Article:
It just seems to go from bad to worse in the news these days, particularly when it comes to the War on Terror. From the latest deaths on the front line seized upon by the red tops and scrutinised (to the extent that a private letter from the Prime Minister to a grieving widow became front page news for several days) to the corruption allegations against the Afghan President that the US and Britain are actively supporting, bad news is being constantly flaunted to the public. And whenever the press tires of constantly covering the Afghan struggle, there is always yet another negative story concerning Iraq to splash over the news. No wonder that, as a nation, we’ve become more than a little disenchanted with the behemoth that the war on terror seems to have become.

That is not to say that none of this should be reported; on the contrary, it is vital that the public is aware of what is happening. But it has to be said that the articles are overwhelmingly negative – are we actually doing anything good out there, or should we really just bring our troops home and be done with the entire affair?

The truth is that there are, believe it or not, some positive stories that come out of our occupation of the troubled nation. Reuters recently published an article detailing the efforts of Helmand’s Provisional Reconstruction Team, which is spending £190 million in improving Helmand Province’s infrastructure. Their current projects include a new road link between the cities of Lashkar Gah and Gereskh, returning the hydroelectric plant at Gereskh to a fully working condition, and continued efforts to make it more viable for Afghan farmers to forsake the contentious poppy crops in favour of other, less problematic produce.

On a more military front, The Independent recently told the story of Cpl. Danny, a sniper who managed to drive away a Taliban attack on his patrol with a single bullet. Unable to locate the men firing, but able to see an unarmed man apparently directing the attack, he placed a bullet at the man’s feet. The attack retreated, leaving the British soldiers unharmed without killing someone who could potentially have been an innocent.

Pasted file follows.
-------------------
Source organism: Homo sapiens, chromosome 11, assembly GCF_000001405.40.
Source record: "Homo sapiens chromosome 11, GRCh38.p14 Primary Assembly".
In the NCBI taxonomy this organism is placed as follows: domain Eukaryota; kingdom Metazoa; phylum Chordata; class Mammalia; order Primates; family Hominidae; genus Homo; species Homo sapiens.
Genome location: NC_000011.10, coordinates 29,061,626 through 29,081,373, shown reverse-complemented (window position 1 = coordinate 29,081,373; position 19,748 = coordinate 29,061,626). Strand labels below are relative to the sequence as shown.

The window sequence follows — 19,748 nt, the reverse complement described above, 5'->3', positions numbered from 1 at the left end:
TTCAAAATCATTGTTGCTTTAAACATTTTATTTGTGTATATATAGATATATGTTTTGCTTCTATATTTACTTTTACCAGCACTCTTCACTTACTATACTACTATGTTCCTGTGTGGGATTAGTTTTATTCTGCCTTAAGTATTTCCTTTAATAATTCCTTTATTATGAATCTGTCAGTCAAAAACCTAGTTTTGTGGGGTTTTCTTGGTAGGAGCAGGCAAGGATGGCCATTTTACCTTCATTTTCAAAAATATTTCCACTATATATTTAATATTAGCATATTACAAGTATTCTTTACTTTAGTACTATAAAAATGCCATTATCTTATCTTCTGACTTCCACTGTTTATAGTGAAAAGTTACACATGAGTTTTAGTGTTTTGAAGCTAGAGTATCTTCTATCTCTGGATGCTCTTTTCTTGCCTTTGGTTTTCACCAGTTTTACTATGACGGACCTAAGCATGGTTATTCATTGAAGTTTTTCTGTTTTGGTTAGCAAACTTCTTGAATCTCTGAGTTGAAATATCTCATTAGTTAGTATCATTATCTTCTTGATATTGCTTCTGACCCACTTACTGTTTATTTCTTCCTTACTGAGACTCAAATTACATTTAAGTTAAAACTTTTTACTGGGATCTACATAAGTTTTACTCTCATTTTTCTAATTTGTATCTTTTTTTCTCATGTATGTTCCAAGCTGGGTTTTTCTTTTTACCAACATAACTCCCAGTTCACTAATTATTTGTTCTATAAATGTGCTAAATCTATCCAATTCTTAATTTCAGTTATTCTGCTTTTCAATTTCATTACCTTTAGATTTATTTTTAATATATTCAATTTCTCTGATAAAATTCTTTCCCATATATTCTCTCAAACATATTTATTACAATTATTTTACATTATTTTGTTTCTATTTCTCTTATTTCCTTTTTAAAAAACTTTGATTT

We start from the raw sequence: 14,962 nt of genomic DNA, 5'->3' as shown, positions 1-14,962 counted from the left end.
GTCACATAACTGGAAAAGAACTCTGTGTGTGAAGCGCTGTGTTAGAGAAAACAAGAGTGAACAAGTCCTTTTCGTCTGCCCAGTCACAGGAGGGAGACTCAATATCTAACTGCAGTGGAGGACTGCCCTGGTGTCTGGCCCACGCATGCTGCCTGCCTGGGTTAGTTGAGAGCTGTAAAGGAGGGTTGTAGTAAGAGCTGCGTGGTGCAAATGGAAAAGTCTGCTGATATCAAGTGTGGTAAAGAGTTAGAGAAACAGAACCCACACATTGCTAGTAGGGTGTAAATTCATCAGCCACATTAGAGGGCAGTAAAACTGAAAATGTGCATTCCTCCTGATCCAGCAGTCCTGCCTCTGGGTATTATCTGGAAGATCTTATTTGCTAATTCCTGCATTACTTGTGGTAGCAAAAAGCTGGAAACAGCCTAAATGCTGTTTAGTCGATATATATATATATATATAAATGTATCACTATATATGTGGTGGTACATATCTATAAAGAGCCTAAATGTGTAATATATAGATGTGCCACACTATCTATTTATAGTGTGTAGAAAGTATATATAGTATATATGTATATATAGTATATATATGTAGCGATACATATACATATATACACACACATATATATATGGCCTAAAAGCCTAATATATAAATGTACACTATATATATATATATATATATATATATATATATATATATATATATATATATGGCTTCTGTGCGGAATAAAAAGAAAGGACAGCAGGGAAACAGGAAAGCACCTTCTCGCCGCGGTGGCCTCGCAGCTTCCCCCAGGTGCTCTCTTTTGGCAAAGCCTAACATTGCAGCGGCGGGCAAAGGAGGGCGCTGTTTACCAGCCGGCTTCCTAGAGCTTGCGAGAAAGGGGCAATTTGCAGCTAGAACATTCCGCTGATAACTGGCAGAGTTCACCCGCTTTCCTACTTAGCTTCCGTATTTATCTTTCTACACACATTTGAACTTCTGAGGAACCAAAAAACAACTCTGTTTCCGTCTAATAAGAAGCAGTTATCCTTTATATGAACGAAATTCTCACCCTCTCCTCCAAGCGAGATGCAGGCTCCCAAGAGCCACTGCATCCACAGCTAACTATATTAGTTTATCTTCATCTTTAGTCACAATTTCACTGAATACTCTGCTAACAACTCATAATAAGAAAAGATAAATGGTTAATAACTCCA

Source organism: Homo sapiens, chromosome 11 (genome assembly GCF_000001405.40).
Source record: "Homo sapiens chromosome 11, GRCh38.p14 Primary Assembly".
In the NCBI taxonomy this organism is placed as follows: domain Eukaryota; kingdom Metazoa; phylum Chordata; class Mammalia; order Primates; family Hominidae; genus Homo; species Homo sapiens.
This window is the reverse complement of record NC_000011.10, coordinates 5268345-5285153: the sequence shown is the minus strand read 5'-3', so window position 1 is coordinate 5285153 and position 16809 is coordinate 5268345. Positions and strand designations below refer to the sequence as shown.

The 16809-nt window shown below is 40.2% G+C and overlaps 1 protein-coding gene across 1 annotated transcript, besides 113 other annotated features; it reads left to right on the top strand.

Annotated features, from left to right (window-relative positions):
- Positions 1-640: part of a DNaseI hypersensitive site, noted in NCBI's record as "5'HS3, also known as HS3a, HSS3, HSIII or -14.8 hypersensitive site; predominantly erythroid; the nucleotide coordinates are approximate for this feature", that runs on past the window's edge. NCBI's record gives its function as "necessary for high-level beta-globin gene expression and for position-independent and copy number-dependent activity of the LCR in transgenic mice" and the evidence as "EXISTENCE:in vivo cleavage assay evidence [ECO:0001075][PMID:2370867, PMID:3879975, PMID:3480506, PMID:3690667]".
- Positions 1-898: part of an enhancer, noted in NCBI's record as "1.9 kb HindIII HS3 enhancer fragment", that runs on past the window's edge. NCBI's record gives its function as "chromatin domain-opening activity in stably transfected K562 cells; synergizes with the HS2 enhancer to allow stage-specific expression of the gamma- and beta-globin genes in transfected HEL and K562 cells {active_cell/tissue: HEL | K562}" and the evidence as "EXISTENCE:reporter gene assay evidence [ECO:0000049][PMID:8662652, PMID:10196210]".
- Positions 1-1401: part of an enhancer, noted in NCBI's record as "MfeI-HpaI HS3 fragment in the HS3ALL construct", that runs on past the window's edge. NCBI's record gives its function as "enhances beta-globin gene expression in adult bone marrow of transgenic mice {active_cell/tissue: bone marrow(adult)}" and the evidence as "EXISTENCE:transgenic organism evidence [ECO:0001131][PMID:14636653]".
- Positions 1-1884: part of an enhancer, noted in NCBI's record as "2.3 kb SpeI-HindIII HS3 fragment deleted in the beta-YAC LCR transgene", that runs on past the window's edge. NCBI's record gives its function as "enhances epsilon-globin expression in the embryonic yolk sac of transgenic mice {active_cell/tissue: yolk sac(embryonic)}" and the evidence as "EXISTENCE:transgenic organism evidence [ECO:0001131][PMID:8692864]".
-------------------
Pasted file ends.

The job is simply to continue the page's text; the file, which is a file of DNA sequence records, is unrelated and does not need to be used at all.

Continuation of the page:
Furthermore, it seems that in this country dominated by men for so long, women are finally gaining some recognition. The popular television programme ‘Afghan Star’ – essentially an Afghan version of shows such as the ‘X Factor’ – has had a female finalist for the first time. This was, to be fair, a highly controversial event for Afghanistan society, but could nevertheless prove a stepping stone to a society where women have equal rights and opportunities.

It may seem odd that these news stories have received such little coverage, but is hardly surprising as the media seems to find it almost impossible to admit any fault in its coverage of current affairs. One case in point is the general consensus among the media to decry the ‘surge’ in Iraq – only to become a lot more quiet once it became obvious that the surge was having a positive effect on the area intended. This seems a rather petty way to go about informing the general public and begs the question as to whether newspapers are more interested in printing the truth or pandering to popular opinion. It’s not so much a case of lacking rose-tinted spectacles as perhaps not having a proper focus on what is actually happening. A perfect example of this is the EDL march in Nottingham where most papers, presumably having mentally written their articles long before the actual event, failed to report the day’s events with much accuracy. Luckily, Impact writers were on hand to correct them on this oversight.

It cannot be said that the war in Afghanistan is a cause to be accepted without question, or that everything we are doing out there is of benefit to us, the Afghans, and the wider community. That said, we should not just focus on the negative, no matter how many papers such stories sell. It is about time that the press took some responsibility over this issue and tried to look at what we are actually achieving. Who knows? They might even be surprised with what they find, even if it is only a glimmer of hope. It is probably more than many would have had otherwise.

Ben McCabe

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